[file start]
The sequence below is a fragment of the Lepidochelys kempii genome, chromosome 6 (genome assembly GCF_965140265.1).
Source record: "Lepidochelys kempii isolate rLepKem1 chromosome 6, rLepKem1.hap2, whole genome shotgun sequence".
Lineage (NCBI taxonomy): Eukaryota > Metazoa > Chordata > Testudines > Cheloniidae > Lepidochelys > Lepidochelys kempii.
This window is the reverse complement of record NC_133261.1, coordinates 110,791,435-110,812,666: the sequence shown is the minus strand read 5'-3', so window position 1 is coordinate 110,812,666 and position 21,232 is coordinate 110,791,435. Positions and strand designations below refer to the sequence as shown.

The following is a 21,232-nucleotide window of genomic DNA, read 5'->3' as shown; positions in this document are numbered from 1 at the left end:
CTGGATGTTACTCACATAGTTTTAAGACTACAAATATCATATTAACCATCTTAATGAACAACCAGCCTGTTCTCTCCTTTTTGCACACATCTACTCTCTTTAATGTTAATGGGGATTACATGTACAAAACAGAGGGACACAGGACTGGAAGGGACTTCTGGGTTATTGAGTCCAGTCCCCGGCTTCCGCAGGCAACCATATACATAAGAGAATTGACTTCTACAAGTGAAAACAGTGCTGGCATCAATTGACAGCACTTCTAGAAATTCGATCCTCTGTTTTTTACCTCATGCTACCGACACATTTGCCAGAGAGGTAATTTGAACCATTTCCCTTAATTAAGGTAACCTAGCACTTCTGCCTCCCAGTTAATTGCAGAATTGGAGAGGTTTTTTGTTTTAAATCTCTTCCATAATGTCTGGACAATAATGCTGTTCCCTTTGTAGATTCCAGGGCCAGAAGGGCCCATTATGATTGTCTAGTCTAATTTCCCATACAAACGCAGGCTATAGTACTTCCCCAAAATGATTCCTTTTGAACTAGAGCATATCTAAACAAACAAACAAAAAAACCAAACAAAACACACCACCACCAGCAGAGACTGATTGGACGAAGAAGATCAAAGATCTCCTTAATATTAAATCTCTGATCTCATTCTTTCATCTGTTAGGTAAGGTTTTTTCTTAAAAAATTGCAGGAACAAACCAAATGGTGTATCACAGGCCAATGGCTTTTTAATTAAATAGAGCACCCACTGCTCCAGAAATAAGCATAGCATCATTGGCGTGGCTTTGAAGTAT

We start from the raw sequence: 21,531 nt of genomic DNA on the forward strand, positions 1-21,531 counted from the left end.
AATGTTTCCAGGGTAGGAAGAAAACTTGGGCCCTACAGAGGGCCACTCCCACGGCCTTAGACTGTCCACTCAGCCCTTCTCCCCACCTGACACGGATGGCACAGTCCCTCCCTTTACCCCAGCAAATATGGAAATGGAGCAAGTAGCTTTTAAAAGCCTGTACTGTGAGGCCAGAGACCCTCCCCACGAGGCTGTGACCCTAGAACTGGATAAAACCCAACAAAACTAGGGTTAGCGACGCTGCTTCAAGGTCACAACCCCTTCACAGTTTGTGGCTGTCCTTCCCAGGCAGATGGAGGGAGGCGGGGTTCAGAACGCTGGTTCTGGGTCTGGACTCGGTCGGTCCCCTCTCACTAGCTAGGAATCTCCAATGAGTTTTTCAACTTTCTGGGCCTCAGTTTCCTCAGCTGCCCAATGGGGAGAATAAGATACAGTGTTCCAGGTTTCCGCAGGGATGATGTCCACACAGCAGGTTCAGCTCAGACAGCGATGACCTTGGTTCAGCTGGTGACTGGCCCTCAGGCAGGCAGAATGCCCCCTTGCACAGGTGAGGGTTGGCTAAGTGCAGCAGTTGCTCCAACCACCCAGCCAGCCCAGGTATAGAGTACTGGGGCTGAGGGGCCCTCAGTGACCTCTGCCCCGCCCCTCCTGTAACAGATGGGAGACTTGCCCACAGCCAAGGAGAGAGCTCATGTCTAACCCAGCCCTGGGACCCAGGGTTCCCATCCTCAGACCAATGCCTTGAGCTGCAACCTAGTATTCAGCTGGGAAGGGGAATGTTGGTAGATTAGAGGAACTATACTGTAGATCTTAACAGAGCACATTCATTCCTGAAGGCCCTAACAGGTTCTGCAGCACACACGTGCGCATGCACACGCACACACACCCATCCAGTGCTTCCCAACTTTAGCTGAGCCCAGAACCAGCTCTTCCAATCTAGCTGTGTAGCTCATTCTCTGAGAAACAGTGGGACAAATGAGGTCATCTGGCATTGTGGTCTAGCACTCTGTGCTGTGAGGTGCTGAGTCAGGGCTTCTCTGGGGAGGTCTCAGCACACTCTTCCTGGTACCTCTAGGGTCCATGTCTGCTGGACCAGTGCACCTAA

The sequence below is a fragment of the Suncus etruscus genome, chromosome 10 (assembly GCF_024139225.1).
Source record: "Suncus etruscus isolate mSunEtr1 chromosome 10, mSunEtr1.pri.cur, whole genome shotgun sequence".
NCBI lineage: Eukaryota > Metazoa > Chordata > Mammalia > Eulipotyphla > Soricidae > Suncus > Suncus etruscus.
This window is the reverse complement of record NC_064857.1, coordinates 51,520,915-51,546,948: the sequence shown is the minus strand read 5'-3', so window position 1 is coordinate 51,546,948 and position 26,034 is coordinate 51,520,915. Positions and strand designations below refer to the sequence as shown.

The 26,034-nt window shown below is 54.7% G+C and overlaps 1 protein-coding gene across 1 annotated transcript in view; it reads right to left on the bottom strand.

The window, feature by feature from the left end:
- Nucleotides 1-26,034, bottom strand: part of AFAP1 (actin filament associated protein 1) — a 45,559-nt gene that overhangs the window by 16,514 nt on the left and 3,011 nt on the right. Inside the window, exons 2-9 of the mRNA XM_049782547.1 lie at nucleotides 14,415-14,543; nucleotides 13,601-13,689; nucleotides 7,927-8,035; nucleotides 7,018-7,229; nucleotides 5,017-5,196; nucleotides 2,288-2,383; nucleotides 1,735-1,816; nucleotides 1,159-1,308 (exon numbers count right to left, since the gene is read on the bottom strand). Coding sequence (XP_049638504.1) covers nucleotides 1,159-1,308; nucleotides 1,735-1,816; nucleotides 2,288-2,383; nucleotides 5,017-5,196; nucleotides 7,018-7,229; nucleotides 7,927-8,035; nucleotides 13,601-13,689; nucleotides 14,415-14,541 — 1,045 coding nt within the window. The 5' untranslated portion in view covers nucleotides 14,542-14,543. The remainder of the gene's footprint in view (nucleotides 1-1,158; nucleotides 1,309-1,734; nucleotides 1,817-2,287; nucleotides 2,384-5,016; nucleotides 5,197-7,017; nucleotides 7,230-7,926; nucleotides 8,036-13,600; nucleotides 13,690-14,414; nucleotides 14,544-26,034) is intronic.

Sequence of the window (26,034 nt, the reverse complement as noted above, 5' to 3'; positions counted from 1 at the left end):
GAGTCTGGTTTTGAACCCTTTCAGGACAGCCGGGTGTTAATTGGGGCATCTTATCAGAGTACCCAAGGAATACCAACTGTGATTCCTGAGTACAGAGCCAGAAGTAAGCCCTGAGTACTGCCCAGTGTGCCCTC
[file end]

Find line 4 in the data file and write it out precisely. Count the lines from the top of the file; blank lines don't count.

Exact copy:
This window is the reverse complement of record NC_133261.1, coordinates 110,791,435-110,812,666: the sequence shown is the minus strand read 5'-3', so window position 1 is coordinate 110,812,666 and position 21,232 is coordinate 110,791,435. Positions and strand designations below refer to the sequence as shown.